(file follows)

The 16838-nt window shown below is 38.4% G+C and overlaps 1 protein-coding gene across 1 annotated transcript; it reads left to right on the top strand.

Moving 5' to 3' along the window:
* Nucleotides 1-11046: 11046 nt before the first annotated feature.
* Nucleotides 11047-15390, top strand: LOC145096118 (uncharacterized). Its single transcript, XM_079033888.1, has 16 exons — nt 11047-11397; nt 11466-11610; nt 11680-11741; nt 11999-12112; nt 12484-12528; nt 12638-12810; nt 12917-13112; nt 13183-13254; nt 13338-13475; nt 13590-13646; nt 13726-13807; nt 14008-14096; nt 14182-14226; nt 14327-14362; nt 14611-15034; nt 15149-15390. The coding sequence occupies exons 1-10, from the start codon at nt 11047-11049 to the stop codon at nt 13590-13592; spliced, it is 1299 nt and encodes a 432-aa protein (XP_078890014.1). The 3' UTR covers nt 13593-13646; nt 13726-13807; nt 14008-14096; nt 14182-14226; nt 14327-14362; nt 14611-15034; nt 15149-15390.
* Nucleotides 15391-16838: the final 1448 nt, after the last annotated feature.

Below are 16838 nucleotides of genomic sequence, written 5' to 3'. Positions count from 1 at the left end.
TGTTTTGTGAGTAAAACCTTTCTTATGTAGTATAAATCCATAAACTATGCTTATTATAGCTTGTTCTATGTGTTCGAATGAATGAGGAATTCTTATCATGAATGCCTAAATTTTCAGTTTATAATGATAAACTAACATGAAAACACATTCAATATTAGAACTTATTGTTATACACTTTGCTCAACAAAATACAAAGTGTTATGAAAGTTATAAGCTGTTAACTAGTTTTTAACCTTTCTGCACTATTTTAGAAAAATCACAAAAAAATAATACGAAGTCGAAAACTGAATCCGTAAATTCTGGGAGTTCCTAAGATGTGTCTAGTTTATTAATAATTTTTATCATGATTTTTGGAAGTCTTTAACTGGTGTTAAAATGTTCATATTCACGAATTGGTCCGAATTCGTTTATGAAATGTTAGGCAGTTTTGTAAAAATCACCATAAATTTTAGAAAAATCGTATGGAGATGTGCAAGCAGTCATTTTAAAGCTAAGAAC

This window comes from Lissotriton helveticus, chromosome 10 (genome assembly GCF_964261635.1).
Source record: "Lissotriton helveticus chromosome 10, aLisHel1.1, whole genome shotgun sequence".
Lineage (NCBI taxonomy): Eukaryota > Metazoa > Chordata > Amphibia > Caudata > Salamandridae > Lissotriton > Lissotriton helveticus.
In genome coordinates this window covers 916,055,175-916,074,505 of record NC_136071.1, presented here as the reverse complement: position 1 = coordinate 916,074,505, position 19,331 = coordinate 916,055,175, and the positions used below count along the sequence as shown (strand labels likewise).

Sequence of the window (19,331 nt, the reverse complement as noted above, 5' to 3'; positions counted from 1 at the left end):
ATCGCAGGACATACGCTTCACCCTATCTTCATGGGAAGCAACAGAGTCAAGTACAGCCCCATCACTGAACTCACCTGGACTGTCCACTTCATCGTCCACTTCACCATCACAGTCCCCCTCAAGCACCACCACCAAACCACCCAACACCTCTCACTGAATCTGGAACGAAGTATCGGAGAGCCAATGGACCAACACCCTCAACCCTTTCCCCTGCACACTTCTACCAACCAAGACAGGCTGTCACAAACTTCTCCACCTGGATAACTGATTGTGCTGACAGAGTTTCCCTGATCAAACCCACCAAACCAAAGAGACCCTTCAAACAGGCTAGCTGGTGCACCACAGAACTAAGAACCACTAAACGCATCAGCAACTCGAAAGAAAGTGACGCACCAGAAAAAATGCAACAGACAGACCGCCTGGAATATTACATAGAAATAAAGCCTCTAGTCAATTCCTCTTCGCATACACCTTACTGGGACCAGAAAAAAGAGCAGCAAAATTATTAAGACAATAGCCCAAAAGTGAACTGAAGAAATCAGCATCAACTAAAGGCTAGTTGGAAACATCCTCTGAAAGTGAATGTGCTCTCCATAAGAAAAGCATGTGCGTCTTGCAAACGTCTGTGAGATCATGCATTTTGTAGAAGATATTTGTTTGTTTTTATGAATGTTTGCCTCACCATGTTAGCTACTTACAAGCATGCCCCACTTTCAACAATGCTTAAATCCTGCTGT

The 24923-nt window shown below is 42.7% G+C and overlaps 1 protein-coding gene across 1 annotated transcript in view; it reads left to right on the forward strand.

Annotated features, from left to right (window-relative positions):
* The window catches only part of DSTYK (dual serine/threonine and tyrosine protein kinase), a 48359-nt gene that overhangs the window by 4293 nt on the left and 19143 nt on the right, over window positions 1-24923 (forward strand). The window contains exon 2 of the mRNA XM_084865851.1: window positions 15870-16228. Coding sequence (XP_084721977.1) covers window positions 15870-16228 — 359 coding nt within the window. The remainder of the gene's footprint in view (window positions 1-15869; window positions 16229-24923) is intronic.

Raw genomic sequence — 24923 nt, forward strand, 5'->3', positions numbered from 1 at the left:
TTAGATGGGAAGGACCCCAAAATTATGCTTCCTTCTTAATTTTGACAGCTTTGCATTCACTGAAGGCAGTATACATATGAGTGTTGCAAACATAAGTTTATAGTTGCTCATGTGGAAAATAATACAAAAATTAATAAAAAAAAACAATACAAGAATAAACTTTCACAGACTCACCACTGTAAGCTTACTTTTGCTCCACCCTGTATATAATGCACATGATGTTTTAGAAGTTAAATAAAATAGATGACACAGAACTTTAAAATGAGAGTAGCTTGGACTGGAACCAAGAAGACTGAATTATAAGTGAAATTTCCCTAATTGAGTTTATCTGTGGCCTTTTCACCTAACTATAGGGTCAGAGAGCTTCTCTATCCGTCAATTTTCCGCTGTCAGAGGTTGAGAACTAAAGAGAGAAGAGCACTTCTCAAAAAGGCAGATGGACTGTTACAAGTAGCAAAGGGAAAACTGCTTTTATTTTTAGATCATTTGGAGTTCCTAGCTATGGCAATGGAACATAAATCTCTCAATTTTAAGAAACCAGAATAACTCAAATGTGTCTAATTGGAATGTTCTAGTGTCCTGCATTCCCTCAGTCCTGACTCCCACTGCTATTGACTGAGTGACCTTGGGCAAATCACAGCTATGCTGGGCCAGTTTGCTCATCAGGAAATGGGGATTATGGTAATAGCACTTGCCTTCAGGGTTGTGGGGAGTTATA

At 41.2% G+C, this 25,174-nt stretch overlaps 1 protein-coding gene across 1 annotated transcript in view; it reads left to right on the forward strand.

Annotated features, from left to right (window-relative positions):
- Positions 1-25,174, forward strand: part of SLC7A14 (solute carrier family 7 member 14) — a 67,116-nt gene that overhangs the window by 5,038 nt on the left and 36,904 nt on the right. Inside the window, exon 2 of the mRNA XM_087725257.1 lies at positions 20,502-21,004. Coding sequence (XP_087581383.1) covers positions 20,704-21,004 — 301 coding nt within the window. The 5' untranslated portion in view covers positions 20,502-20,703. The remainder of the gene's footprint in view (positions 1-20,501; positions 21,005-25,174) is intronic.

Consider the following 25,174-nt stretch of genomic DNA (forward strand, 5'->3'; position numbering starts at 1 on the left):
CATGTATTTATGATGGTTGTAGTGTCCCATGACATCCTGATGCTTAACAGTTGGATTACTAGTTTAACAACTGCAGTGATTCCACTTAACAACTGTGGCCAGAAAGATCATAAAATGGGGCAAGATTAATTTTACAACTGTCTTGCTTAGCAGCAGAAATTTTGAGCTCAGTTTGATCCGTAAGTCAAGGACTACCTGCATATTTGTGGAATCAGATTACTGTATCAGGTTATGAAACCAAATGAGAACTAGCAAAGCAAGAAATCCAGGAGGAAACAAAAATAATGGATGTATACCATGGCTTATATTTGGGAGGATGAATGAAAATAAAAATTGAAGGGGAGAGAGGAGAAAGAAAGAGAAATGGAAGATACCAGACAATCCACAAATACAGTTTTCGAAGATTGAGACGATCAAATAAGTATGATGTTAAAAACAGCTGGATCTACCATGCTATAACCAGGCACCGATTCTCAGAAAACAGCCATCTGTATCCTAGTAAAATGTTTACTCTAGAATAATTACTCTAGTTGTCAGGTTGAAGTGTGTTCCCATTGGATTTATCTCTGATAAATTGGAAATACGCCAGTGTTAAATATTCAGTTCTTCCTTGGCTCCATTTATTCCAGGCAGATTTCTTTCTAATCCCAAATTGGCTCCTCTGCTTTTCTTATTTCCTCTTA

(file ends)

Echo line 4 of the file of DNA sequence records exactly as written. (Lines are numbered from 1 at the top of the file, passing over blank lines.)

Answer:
* Nucleotides 11047-15390, top strand: LOC145096118 (uncharacterized). Its single transcript, XM_079033888.1, has 16 exons — nt 11047-11397; nt 11466-11610; nt 11680-11741; nt 11999-12112; nt 12484-12528; nt 12638-12810; nt 12917-13112; nt 13183-13254; nt 13338-13475; nt 13590-13646; nt 13726-13807; nt 14008-14096; nt 14182-14226; nt 14327-14362; nt 14611-15034; nt 15149-15390. The coding sequence occupies exons 1-10, from the start codon at nt 11047-11049 to the stop codon at nt 13590-13592; spliced, it is 1299 nt and encodes a 432-aa protein (XP_078890014.1). The 3' UTR covers nt 13593-13646; nt 13726-13807; nt 14008-14096; nt 14182-14226; nt 14327-14362; nt 14611-15034; nt 15149-15390.